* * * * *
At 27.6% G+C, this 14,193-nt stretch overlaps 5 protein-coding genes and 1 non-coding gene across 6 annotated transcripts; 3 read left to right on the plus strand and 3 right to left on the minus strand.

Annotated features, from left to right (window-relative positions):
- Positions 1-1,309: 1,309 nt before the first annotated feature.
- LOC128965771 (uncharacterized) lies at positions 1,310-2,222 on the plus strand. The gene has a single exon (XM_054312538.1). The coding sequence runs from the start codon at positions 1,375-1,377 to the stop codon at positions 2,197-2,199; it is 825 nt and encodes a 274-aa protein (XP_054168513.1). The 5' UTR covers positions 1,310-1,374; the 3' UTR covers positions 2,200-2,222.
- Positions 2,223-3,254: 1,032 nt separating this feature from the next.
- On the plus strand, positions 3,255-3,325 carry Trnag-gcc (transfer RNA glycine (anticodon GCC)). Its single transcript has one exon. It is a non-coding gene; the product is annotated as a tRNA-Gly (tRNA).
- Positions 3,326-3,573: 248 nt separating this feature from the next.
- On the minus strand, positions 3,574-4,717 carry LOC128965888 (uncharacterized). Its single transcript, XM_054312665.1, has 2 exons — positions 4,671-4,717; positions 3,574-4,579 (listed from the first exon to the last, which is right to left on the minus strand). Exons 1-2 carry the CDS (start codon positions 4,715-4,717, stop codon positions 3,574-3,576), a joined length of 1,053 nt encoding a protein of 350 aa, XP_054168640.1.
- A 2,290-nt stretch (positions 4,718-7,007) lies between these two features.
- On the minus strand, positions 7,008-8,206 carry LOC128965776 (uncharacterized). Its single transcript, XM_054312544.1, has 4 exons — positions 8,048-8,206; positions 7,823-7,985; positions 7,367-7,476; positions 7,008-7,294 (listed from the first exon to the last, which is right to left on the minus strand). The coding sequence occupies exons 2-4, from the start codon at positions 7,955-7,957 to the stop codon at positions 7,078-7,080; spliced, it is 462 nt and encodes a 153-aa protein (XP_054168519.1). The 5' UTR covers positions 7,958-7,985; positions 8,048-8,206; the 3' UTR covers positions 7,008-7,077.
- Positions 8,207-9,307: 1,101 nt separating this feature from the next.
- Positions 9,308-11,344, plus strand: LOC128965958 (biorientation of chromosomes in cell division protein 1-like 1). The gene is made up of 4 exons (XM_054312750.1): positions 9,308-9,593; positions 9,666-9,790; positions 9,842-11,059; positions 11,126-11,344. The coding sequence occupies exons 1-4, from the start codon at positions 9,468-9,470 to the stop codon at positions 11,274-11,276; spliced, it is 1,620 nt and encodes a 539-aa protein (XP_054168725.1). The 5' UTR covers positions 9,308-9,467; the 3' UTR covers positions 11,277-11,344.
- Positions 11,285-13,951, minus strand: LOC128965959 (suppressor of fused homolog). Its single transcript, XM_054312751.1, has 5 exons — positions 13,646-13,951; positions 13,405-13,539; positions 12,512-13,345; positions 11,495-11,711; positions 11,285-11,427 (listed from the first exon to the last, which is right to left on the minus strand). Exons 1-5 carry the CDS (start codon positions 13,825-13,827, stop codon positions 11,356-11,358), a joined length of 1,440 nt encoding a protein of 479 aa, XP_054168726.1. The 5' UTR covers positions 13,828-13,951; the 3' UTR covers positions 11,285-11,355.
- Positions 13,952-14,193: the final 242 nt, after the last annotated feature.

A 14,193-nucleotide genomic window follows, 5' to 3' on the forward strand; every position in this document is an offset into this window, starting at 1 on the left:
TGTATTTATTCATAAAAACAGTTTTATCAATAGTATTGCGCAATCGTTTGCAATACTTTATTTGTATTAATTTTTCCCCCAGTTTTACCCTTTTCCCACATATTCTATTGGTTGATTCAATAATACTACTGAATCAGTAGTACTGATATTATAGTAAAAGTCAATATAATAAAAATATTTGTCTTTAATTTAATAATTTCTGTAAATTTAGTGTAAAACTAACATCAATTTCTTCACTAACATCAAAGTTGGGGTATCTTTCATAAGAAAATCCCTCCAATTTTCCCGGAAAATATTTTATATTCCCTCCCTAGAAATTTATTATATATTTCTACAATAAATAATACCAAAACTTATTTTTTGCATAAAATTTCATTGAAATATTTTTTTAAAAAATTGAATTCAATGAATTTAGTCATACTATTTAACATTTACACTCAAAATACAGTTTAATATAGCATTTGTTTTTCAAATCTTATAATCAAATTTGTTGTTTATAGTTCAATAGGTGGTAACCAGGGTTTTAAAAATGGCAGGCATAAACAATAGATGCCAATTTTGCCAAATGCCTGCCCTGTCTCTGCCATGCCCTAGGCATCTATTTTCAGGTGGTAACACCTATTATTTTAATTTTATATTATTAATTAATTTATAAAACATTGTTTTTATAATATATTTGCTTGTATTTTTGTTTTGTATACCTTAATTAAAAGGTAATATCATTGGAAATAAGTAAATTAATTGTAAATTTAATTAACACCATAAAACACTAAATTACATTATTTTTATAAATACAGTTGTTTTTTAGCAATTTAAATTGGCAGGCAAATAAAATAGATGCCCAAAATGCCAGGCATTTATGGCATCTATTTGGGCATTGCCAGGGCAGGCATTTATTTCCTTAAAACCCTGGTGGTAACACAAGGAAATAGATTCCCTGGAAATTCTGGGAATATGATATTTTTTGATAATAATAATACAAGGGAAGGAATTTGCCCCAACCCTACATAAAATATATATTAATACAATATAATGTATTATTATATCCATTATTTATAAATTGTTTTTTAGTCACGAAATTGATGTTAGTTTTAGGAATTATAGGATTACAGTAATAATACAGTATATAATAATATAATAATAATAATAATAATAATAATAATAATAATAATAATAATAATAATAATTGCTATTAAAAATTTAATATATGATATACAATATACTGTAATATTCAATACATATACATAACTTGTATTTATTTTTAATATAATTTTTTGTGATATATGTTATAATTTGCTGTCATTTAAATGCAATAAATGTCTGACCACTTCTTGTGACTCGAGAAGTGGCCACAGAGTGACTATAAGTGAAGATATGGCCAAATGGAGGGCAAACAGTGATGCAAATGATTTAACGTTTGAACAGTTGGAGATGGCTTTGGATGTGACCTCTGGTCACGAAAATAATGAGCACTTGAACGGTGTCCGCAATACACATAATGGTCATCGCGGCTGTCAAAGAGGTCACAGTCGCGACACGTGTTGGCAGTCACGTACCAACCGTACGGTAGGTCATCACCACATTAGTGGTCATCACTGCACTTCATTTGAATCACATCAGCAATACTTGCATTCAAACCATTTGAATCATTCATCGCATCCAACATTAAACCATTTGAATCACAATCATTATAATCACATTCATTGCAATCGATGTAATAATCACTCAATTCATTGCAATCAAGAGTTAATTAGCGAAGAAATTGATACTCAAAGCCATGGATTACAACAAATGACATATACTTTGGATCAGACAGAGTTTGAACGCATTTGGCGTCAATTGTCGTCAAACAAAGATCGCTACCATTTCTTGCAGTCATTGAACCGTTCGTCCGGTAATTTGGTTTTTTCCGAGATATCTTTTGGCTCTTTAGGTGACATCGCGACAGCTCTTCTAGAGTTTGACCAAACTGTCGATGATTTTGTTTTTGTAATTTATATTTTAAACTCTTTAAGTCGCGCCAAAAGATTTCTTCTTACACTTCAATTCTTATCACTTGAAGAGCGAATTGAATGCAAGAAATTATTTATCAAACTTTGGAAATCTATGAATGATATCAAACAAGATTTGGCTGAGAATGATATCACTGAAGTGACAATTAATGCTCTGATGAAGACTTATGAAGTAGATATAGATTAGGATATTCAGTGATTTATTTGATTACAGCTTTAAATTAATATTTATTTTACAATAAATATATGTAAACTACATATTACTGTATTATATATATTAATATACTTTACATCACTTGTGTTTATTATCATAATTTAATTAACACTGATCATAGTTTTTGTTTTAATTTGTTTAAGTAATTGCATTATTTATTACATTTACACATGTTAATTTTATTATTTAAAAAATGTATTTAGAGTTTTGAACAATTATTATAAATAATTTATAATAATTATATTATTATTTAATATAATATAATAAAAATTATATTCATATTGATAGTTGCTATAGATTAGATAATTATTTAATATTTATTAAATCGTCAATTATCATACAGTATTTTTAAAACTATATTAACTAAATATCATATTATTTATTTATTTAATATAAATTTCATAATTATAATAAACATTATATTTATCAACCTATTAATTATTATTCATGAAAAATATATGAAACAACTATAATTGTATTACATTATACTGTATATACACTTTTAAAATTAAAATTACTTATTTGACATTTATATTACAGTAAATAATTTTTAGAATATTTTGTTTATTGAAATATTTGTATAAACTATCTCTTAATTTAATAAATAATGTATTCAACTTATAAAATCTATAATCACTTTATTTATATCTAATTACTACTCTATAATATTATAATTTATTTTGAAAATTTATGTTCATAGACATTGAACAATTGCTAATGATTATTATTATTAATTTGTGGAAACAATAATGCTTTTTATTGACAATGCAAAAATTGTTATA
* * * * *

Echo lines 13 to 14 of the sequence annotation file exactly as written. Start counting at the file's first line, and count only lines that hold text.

- Positions 11,285-13,951, minus strand: LOC128965959 (suppressor of fused homolog). Its single transcript, XM_054312751.1, has 5 exons — positions 13,646-13,951; positions 13,405-13,539; positions 12,512-13,345; positions 11,495-11,711; positions 11,285-11,427 (listed from the first exon to the last, which is right to left on the minus strand). Exons 1-5 carry the CDS (start codon positions 13,825-13,827, stop codon positions 11,356-11,358), a joined length of 1,440 nt encoding a protein of 479 aa, XP_054168726.1. The 5' UTR covers positions 13,828-13,951; the 3' UTR covers positions 11,285-11,355.
- Positions 13,952-14,193: the final 242 nt, after the last annotated feature.